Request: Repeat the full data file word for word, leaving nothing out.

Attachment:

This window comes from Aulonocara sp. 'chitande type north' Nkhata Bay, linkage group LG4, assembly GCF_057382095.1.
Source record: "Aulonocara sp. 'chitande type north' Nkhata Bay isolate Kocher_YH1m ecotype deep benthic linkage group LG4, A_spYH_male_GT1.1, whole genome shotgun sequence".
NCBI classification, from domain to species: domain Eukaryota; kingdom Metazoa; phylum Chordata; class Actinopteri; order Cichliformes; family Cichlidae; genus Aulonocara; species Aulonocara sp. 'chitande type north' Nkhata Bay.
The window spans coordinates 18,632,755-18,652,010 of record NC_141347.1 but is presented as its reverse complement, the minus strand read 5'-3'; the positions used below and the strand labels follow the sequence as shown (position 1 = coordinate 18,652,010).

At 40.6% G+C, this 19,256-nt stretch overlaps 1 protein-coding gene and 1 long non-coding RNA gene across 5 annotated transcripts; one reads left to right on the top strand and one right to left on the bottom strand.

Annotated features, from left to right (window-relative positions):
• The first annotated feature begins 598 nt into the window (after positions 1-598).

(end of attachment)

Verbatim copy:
This window comes from Aulonocara sp. 'chitande type north' Nkhata Bay, linkage group LG4, assembly GCF_057382095.1.
Source record: "Aulonocara sp. 'chitande type north' Nkhata Bay isolate Kocher_YH1m ecotype deep benthic linkage group LG4, A_spYH_male_GT1.1, whole genome shotgun sequence".
NCBI classification, from domain to species: domain Eukaryota; kingdom Metazoa; phylum Chordata; class Actinopteri; order Cichliformes; family Cichlidae; genus Aulonocara; species Aulonocara sp. 'chitande type north' Nkhata Bay.
The window spans coordinates 18,632,755-18,652,010 of record NC_141347.1 but is presented as its reverse complement, the minus strand read 5'-3'; the positions used below and the strand labels follow the sequence as shown (position 1 = coordinate 18,652,010).

At 40.6% G+C, this 19,256-nt stretch overlaps 1 protein-coding gene and 1 long non-coding RNA gene across 5 annotated transcripts; one reads left to right on the top strand and one right to left on the bottom strand.

Annotated features, from left to right (window-relative positions):
• The first annotated feature begins 598 nt into the window (after positions 1-598).